This is a photosimulation of U.S. Wind's proposed offshore wind facility to be sited 12-miles off the coast of Maryland. U.S. Wind secured the lease rights to two locations off the coast of Ocean City. In total the company is seeking permission to erect up to 187 turbines (750 MW) within an 80,000-acre area.
After getting a glimpse of “dramatic” renderings of the potential offshore wind energy farm last month, resort officials this week unanimously agreed to send a letter voicing opposition to the close proximity of the project to the shore.
This research examines the impact of offshore wind power projects on beach recreation on the East Coast of the United States. Data was collected from a 2015 online survey of 2,051 randomly drawn residents over 20 states on the east coast. The data were stratified to oversample beachgoers, but included non-beachgoers as well. Respondents were shown visual simulations of offshore wind power projects as they would have appeared on a beach they recently visited and were asked how their presence would have affected their beach trips. A summary of the findings is provided below. The full report can be accessed by selecting the document links on this page.
During a work session last week, the Ocean City Mayor and Council reviewed a presentation from Bluewater Wind proposing a 200-turbine wind farm off the coast of the resort with construction beginning by 2013. Delaware recently approved a similar, albeit smaller, project off its Atlantic coastline with an anticipated 60-70 turbines producing enough energy to supply about 50,000 homes in that state. While all agreed the idea has merit from an alternative, renewable energy standpoint, the biggest concern raised during Bluewind's presentation last week was the visibility of the massive windmills from the shore and their impact on the landscape.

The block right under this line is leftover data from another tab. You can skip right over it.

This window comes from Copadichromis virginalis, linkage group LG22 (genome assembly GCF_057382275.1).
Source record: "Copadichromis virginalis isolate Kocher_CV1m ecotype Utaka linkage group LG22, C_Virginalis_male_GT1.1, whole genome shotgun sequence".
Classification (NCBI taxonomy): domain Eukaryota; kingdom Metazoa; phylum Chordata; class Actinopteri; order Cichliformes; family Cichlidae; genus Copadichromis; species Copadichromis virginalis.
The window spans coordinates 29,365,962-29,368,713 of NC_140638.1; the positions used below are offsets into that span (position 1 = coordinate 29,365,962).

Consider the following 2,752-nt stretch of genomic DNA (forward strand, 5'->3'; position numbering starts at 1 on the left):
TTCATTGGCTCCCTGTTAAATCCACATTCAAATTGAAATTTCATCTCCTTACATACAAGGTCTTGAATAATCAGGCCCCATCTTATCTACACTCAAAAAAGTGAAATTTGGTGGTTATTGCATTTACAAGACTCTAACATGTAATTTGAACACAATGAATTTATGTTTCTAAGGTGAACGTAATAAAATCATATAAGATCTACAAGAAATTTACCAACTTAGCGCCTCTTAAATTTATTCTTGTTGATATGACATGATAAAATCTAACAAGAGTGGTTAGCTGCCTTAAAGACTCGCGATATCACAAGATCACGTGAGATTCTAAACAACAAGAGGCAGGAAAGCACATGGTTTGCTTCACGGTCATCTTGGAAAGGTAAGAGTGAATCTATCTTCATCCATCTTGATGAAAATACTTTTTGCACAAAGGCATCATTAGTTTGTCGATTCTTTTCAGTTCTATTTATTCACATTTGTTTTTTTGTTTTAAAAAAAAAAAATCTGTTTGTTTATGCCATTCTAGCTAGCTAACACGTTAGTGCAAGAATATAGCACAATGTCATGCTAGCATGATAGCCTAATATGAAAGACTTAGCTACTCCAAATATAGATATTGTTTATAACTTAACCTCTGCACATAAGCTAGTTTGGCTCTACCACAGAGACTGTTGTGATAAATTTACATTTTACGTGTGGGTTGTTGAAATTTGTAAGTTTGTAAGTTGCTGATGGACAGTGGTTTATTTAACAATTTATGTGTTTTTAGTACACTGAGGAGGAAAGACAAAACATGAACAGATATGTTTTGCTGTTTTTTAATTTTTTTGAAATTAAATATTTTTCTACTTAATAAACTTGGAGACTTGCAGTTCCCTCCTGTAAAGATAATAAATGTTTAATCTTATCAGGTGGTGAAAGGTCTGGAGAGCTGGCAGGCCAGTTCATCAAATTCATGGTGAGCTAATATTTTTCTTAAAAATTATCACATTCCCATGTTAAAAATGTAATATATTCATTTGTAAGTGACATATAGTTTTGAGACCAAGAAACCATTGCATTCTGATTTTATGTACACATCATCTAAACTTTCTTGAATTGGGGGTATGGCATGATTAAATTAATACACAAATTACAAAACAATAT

Visibility was the top concern amongst Mayor and City Council members this week, as they heard the latest updates on the potential offshore wind farm off the coast of Ocean City. Bluewater Wind came before the Mayor and Council this week in an effort to keep the community updated on the potential offshore wind park, one they hope will come to fruition no later than 2013. ...Council member Jim Hall questioned the stability of residents' energy bills, pointing out that only 10 percent of energy bills would be affected by wind energy. "We would still have 90 percent, at least, of fluctuation in our bills," he said.
"We don't want to see them. Standing on the beach, we don't want to see them," he said during the council's work session Tuesday afternoon. Councilman Jim Hall echoed the mayor's sentiment, saying the project could prove far more popular if the turbines were invisible from land. "If you can't see it," Hall said, "then you can add acres and acres of wind farms. I think people are going to eat it up." For Bluewater, it's an expensive courtesy. Lanard said pushing the turbines farther out to sea makes it more expensive. It costs $1,000 for every foot of cable connecting the wind farm to the shore.
So many people have flooded the Maryland Department of Natural Resources with emails, calls and letters about a proposal to build wind turbines in state forests that the agency has been forced to find a larger venue for its public hearing. "We've had a lot of interest expressed, so we changed the date," said Olivia Campbell, spokeswoman for the state wildlife agency. "We are making it easier for the public to participate. We realize a lot of people have passion on both sides." ...Some people have expressed strong opposition to the idea of letting developers rip up state forests and build tall industrial machines. Others strongly support the idea of using state property to generate clean, pollution-free electricity.